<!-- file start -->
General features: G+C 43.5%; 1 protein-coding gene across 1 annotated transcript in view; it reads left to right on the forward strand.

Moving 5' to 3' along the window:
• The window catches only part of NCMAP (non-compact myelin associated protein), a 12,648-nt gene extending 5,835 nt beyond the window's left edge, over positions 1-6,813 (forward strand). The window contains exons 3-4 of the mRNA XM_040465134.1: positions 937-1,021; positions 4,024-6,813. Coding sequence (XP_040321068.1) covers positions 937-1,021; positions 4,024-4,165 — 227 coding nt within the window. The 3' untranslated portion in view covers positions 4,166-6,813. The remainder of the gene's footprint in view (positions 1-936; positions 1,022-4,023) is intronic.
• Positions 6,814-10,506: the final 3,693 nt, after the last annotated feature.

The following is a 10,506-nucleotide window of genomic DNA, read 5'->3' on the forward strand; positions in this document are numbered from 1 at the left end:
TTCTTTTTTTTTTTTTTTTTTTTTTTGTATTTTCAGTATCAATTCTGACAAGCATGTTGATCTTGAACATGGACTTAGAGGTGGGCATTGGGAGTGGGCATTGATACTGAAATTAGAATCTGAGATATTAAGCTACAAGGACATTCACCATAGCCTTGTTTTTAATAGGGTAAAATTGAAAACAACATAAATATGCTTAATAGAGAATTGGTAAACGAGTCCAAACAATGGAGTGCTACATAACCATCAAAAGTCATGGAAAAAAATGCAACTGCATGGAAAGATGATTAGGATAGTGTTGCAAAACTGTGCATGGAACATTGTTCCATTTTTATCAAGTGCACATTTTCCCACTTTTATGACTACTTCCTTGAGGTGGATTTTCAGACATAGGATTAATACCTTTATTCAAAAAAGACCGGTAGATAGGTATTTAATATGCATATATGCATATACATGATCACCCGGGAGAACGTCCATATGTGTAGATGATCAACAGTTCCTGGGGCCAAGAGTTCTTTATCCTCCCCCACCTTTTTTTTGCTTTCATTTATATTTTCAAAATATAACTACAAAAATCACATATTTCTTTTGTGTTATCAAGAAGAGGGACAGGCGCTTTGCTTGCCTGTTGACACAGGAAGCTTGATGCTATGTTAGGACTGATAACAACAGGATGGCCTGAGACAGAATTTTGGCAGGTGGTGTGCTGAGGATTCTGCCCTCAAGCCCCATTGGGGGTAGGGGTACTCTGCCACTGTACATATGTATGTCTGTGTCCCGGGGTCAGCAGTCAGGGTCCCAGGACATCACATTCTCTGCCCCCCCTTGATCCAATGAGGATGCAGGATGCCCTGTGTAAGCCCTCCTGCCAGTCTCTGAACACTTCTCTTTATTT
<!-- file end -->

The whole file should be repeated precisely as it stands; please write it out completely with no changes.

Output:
General features: G+C 43.5%; 1 protein-coding gene across 1 annotated transcript in view; it reads left to right on the forward strand.

Moving 5' to 3' along the window:
• The window catches only part of NCMAP (non-compact myelin associated protein), a 12,648-nt gene extending 5,835 nt beyond the window's left edge, over positions 1-6,813 (forward strand). The window contains exons 3-4 of the mRNA XM_040465134.1: positions 937-1,021; positions 4,024-6,813. Coding sequence (XP_040321068.1) covers positions 937-1,021; positions 4,024-4,165 — 227 coding nt within the window. The 3' untranslated portion in view covers positions 4,166-6,813. The remainder of the gene's footprint in view (positions 1-936; positions 1,022-4,023) is intronic.
• Positions 6,814-10,506: the final 3,693 nt, after the last annotated feature.

The following is a 10,506-nucleotide window of genomic DNA, read 5'->3' on the forward strand; positions in this document are numbered from 1 at the left end:
TTCTTTTTTTTTTTTTTTTTTTTTTTGTATTTTCAGTATCAATTCTGACAAGCATGTTGATCTTGAACATGGACTTAGAGGTGGGCATTGGGAGTGGGCATTGATACTGAAATTAGAATCTGAGATATTAAGCTACAAGGACATTCACCATAGCCTTGTTTTTAATAGGGTAAAATTGAAAACAACATAAATATGCTTAATAGAGAATTGGTAAACGAGTCCAAACAATGGAGTGCTACATAACCATCAAAAGTCATGGAAAAAAATGCAACTGCATGGAAAGATGATTAGGATAGTGTTGCAAAACTGTGCATGGAACATTGTTCCATTTTTATCAAGTGCACATTTTCCCACTTTTATGACTACTTCCTTGAGGTGGATTTTCAGACATAGGATTAATACCTTTATTCAAAAAAGACCGGTAGATAGGTATTTAATATGCATATATGCATATACATGATCACCCGGGAGAACGTCCATATGTGTAGATGATCAACAGTTCCTGGGGCCAAGAGTTCTTTATCCTCCCCCACCTTTTTTTTGCTTTCATTTATATTTTCAAAATATAACTACAAAAATCACATATTTCTTTTGTGTTATCAAGAAGAGGGACAGGCGCTTTGCTTGCCTGTTGACACAGGAAGCTTGATGCTATGTTAGGACTGATAACAACAGGATGGCCTGAGACAGAATTTTGGCAGGTGGTGTGCTGAGGATTCTGCCCTCAAGCCCCATTGGGGGTAGGGGTACTCTGCCACTGTACATATGTATGTCTGTGTCCCGGGGTCAGCAGTCAGGGTCCCAGGACATCACATTCTCTGCCCCCCCTTGATCCAATGAGGATGCAGGATGCCCTGTGTAAGCCCTCCTGCCAGTCTCTGAACACTTCTCTTTATTT